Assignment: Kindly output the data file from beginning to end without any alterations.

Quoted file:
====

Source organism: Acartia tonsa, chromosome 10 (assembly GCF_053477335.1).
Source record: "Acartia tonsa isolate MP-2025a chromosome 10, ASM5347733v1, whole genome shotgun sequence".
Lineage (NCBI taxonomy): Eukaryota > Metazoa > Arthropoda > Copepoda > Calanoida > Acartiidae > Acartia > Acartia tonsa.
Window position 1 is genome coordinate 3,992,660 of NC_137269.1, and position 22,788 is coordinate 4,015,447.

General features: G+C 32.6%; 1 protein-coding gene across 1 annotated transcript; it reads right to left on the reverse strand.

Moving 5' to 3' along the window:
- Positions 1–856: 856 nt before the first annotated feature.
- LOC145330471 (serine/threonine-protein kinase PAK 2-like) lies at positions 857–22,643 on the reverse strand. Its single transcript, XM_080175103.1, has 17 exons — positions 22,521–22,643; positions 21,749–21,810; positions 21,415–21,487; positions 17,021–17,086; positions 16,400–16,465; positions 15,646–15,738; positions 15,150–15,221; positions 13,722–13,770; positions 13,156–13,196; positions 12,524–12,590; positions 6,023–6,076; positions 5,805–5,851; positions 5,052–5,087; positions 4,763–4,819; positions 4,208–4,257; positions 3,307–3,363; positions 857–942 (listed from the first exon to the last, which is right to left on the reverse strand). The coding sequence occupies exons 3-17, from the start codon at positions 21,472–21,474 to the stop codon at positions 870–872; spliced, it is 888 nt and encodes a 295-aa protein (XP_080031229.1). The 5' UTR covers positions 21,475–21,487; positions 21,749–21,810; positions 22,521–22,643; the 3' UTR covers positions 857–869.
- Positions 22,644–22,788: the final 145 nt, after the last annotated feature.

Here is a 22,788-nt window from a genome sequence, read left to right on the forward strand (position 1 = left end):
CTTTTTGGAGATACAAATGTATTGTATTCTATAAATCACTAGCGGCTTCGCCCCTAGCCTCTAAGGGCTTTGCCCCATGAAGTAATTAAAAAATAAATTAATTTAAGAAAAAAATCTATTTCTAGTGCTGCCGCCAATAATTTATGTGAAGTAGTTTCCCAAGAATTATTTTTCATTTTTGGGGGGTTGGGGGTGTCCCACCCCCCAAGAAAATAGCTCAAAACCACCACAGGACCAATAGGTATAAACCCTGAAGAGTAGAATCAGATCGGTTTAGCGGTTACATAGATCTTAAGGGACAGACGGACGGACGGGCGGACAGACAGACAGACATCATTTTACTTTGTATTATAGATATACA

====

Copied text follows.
Source organism: Acartia tonsa, chromosome 10 (assembly GCF_053477335.1).
Source record: "Acartia tonsa isolate MP-2025a chromosome 10, ASM5347733v1, whole genome shotgun sequence".
Lineage (NCBI taxonomy): Eukaryota > Metazoa > Arthropoda > Copepoda > Calanoida > Acartiidae > Acartia > Acartia tonsa.
Window position 1 is genome coordinate 3,992,660 of NC_137269.1, and position 22,788 is coordinate 4,015,447.

General features: G+C 32.6%; 1 protein-coding gene across 1 annotated transcript; it reads right to left on the reverse strand.

Moving 5' to 3' along the window:
- Positions 1–856: 856 nt before the first annotated feature.
- LOC145330471 (serine/threonine-protein kinase PAK 2-like) lies at positions 857–22,643 on the reverse strand. Its single transcript, XM_080175103.1, has 17 exons — positions 22,521–22,643; positions 21,749–21,810; positions 21,415–21,487; positions 17,021–17,086; positions 16,400–16,465; positions 15,646–15,738; positions 15,150–15,221; positions 13,722–13,770; positions 13,156–13,196; positions 12,524–12,590; positions 6,023–6,076; positions 5,805–5,851; positions 5,052–5,087; positions 4,763–4,819; positions 4,208–4,257; positions 3,307–3,363; positions 857–942 (listed from the first exon to the last, which is right to left on the reverse strand). The coding sequence occupies exons 3-17, from the start codon at positions 21,472–21,474 to the stop codon at positions 870–872; spliced, it is 888 nt and encodes a 295-aa protein (XP_080031229.1). The 5' UTR covers positions 21,475–21,487; positions 21,749–21,810; positions 22,521–22,643; the 3' UTR covers positions 857–869.
- Positions 22,644–22,788: the final 145 nt, after the last annotated feature.

Here is a 22,788-nt window from a genome sequence, read left to right on the forward strand (position 1 = left end):
CTTTTTGGAGATACAAATGTATTGTATTCTATAAATCACTAGCGGCTTCGCCCCTAGCCTCTAAGGGCTTTGCCCCATGAAGTAATTAAAAAATAAATTAATTTAAGAAAAAAATCTATTTCTAGTGCTGCCGCCAATAATTTATGTGAAGTAGTTTCCCAAGAATTATTTTTCATTTTTGGGGGGTTGGGGGTGTCCCACCCCCCAAGAAAATAGCTCAAAACCACCACAGGACCAATAGGTATAAACCCTGAAGAGTAGAATCAGATCGGTTTAGCGGTTACATAGATCTTAAGGGACAGACGGACGGACGGGCGGACAGACAGACAGACATCATTTTACTTTGTATTATAGATATACA